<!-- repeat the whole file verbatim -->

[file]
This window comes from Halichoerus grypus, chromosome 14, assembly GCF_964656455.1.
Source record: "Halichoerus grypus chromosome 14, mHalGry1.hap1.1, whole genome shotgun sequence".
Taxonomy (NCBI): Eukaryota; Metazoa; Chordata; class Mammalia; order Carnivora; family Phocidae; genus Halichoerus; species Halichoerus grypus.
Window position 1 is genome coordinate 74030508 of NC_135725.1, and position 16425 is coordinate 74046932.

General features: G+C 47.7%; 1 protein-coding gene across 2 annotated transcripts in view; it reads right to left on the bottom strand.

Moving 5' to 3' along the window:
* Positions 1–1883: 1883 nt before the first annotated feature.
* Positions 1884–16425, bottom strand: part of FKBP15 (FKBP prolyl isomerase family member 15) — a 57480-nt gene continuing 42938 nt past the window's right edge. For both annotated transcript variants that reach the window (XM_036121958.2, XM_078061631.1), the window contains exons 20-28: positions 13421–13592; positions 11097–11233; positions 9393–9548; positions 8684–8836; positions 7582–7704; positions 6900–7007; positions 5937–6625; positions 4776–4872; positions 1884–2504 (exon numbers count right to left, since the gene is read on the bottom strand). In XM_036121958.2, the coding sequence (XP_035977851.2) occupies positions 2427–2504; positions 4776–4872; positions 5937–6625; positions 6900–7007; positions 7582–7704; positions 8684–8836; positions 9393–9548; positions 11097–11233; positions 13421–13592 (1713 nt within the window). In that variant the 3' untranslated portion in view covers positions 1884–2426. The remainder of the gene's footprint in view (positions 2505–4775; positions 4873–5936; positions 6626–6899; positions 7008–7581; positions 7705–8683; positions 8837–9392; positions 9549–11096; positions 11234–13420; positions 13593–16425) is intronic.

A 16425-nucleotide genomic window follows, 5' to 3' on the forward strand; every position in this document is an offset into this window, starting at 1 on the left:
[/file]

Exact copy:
This window comes from Halichoerus grypus, chromosome 14, assembly GCF_964656455.1.
Source record: "Halichoerus grypus chromosome 14, mHalGry1.hap1.1, whole genome shotgun sequence".
Taxonomy (NCBI): Eukaryota; Metazoa; Chordata; class Mammalia; order Carnivora; family Phocidae; genus Halichoerus; species Halichoerus grypus.
Window position 1 is genome coordinate 74030508 of NC_135725.1, and position 16425 is coordinate 74046932.

General features: G+C 47.7%; 1 protein-coding gene across 2 annotated transcripts in view; it reads right to left on the bottom strand.

Moving 5' to 3' along the window:
* Positions 1–1883: 1883 nt before the first annotated feature.
* Positions 1884–16425, bottom strand: part of FKBP15 (FKBP prolyl isomerase family member 15) — a 57480-nt gene continuing 42938 nt past the window's right edge. For both annotated transcript variants that reach the window (XM_036121958.2, XM_078061631.1), the window contains exons 20-28: positions 13421–13592; positions 11097–11233; positions 9393–9548; positions 8684–8836; positions 7582–7704; positions 6900–7007; positions 5937–6625; positions 4776–4872; positions 1884–2504 (exon numbers count right to left, since the gene is read on the bottom strand). In XM_036121958.2, the coding sequence (XP_035977851.2) occupies positions 2427–2504; positions 4776–4872; positions 5937–6625; positions 6900–7007; positions 7582–7704; positions 8684–8836; positions 9393–9548; positions 11097–11233; positions 13421–13592 (1713 nt within the window). In that variant the 3' untranslated portion in view covers positions 1884–2426. The remainder of the gene's footprint in view (positions 2505–4775; positions 4873–5936; positions 6626–6899; positions 7008–7581; positions 7705–8683; positions 8837–9392; positions 9549–11096; positions 11234–13420; positions 13593–16425) is intronic.

A 16425-nucleotide genomic window follows, 5' to 3' on the forward strand; every position in this document is an offset into this window, starting at 1 on the left: